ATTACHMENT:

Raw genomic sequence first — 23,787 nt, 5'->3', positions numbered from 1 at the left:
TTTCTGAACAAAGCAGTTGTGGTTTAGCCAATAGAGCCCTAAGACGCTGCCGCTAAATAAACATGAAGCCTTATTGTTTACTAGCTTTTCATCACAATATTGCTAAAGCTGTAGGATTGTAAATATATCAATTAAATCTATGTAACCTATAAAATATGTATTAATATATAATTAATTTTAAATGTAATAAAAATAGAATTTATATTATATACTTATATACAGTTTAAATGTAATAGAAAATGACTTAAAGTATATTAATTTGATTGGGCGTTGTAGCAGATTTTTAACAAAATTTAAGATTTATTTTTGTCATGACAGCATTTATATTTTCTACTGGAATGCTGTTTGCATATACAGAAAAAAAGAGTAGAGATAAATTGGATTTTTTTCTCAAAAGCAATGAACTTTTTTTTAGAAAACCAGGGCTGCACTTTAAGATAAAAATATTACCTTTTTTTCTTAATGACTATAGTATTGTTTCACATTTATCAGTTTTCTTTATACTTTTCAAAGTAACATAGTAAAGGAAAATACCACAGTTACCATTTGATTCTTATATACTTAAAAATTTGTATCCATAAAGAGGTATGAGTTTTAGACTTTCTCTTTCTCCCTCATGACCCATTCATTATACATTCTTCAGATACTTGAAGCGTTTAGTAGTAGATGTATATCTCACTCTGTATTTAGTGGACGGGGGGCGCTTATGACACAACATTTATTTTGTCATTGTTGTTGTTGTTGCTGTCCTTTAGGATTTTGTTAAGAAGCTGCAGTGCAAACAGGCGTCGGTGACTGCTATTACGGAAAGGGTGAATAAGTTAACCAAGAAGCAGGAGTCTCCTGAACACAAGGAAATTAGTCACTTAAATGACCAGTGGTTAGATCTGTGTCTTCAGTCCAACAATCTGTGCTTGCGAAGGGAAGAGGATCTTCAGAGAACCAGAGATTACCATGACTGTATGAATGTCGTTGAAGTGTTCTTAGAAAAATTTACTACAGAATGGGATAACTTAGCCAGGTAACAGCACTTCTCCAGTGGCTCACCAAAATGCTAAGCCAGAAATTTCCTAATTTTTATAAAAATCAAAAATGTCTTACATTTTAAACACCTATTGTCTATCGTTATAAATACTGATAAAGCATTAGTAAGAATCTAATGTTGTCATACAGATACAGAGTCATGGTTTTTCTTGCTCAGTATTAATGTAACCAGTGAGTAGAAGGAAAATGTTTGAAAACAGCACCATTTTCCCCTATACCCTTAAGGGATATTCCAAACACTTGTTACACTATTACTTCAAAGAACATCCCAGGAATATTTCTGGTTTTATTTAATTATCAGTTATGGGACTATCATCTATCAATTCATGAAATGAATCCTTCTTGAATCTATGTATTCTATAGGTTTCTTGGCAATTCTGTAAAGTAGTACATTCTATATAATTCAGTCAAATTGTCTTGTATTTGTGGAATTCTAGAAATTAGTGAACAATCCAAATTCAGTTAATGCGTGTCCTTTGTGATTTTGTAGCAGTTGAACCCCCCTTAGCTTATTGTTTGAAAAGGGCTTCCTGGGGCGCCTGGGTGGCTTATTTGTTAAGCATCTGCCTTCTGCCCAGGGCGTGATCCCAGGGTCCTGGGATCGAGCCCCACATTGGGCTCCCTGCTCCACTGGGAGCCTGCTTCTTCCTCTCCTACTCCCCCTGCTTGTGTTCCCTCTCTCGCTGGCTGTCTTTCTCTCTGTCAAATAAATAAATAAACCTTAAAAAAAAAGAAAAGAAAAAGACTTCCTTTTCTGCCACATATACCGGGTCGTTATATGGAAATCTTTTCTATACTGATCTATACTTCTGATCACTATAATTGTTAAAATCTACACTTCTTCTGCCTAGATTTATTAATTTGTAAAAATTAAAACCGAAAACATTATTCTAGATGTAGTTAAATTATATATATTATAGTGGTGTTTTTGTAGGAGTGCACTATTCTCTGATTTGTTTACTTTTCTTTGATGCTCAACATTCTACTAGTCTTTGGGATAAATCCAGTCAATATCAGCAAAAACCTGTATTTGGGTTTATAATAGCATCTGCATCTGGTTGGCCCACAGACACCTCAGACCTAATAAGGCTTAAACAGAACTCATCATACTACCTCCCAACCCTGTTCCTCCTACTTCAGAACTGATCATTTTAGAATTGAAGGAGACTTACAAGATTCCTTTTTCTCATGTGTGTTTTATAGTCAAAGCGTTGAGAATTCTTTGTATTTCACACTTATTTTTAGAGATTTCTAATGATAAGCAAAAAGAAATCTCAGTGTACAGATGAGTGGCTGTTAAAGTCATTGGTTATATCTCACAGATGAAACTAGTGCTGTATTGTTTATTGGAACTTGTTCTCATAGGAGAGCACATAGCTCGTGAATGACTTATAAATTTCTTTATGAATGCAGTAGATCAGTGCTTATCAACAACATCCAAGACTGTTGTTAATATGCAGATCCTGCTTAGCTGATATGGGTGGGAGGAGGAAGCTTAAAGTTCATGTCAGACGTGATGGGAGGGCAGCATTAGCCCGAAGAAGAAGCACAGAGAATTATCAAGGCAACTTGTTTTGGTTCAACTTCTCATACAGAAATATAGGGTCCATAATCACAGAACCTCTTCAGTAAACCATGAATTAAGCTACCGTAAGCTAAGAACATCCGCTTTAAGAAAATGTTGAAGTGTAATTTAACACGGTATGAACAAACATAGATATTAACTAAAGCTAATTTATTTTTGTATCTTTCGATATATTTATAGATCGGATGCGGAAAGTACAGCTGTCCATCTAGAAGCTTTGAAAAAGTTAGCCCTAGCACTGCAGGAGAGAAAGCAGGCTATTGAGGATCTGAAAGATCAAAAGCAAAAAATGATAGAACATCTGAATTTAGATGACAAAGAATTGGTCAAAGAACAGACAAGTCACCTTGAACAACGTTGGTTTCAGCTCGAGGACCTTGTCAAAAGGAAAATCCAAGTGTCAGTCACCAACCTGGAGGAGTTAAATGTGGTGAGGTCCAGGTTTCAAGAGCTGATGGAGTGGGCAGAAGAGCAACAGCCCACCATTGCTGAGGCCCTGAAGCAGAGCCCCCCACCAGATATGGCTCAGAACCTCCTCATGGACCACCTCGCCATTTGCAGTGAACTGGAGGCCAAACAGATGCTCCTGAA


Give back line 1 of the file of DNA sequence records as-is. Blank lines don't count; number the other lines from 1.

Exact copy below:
Raw genomic sequence first — 23,787 nt, 5'->3', positions numbered from 1 at the left: